I want to discuss the most important subject to arise in the history of Western society. Naturally, I know of what I speak. I’m the foremost and most highly trained expert on the issue. I have knowledge and insights unmatched by anyone on the globe. Don’t fail to heed my incredible and once-in-a-lifetime wisdom. The horrors that may befall you will make any previous challenges pale in comparison. Let me assure you, with absolute certainty, that this blog post will change your life.
I am, of course, using hyperbole.
What is hyperbole?
Hyperbole is a rhetorical device fraught with peril. It can destroy credibility. It can decimate the effect of any message you try to convey. You can also get into serious legal trouble. Based on the Latin root hyper, which means “spazzy.”
Hyperbole can happen when a business makes:
- Absurd self-aggrandizement
- Abject falsehoods
Effective content marketing involves some degree of self-promotion. You want to get customers to see your business as superior to others. That means drawing distinctions between what you bring to the table. It means emphasizing the attributes that make your company the right choice
You’re not going to accomplish that by saying:
“Our product is good” or “We’ll serve you adequately.”
You have every right to toot your own horn. That tooting should involve:
- Descriptive language
- Generous use of positive adjectives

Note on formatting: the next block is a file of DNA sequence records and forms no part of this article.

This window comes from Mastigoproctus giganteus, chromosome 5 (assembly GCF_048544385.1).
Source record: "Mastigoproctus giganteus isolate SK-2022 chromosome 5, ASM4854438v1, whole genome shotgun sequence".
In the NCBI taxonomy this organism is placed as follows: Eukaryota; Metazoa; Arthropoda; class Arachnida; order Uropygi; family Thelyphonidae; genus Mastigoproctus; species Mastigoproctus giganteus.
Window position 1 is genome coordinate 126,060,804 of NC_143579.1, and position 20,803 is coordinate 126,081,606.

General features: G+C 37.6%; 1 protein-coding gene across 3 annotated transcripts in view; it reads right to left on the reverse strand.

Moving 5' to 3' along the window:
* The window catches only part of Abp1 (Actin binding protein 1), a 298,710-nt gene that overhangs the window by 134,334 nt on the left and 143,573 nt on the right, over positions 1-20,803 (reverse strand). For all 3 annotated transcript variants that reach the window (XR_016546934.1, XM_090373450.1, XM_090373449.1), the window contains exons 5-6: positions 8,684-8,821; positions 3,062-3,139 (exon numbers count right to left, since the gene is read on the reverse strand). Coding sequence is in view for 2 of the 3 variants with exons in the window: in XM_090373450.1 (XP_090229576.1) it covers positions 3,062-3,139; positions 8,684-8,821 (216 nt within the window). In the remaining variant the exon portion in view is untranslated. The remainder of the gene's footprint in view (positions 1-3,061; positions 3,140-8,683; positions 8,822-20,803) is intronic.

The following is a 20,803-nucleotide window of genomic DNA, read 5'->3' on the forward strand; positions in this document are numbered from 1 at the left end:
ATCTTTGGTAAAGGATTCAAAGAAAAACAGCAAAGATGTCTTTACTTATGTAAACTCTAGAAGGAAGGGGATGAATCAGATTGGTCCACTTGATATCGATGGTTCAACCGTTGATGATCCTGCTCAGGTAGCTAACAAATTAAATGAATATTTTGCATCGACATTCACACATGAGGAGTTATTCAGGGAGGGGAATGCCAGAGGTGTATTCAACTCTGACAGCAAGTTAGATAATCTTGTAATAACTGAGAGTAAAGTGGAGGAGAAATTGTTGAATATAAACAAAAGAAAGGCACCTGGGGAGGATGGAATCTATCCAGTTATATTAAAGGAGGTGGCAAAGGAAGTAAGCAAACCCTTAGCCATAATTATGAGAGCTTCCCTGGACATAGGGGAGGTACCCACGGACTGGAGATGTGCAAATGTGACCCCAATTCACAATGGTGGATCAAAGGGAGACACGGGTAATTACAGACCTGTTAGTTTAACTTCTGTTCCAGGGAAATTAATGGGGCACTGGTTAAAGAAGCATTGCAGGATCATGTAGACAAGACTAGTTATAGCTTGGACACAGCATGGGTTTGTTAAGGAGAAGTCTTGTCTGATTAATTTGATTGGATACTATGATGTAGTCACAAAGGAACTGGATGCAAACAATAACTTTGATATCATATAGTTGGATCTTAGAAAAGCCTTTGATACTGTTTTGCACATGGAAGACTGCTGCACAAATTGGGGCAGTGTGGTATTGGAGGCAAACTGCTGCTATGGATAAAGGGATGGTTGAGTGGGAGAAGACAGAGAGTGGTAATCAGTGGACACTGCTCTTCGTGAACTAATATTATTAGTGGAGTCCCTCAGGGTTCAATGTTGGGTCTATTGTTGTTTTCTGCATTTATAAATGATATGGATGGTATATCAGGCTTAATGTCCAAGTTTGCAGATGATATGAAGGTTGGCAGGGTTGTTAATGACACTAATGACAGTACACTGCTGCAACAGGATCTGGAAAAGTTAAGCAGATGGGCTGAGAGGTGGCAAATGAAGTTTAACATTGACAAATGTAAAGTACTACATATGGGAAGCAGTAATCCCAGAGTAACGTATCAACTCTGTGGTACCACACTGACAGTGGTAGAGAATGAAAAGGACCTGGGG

- Calls-to-action designed to make people click or call
Don’t overdo it
It can be tempting to go too far. That’s when hyperbole becomes an issue, especially when what you declare is unsupported by evidence. Your product may be incredible, but is it “the best in the world”? Your services may be fantastic, but are they “unmatched”?
Credibility is an important commodity for any business. Anything that dilutes that credibility is a liability. That liability can lose your company business. It can put you in legal peril. Hyperbole is the cornerstone of “puffery.” Merriam Webster defines puffery as:
“Exaggerated commendation, especially for promotional purposes: hype.”
Puffery can lead to claims of false advertising or consumer fraud. That can lead to costly troubles.
How to move forward
Where is the line between effective promotion and hyperbolic puffery? As was once famously said of obscenity, you’ll know it when you see it.
When I was a young lawyer, I knew hyperbole well. Sadly, I was prone to using it. I would allow myself to get baited. Improper conduct by opposing counsel would make me ill (I’m feeling much better now, thank you). I once filed a pleading in federal court that contained the following language:
“Quite simply, the defendant and his counsel are out of control and have with their instant motion transcended all bounds of proper and civilized conduct in this litigation. Their quest to plumb the depths of dilatory, contumacious, contemptuous and outrageous conduct should be of grave concern and serious offense to this Court. …”
Sure, I had compelling arguments to make. But this kind of language didn’t do me any favors. In fact, I’m quite sure it was the worst thing filed in any court. I won’t make that mistake in the future. I hope you won’t either.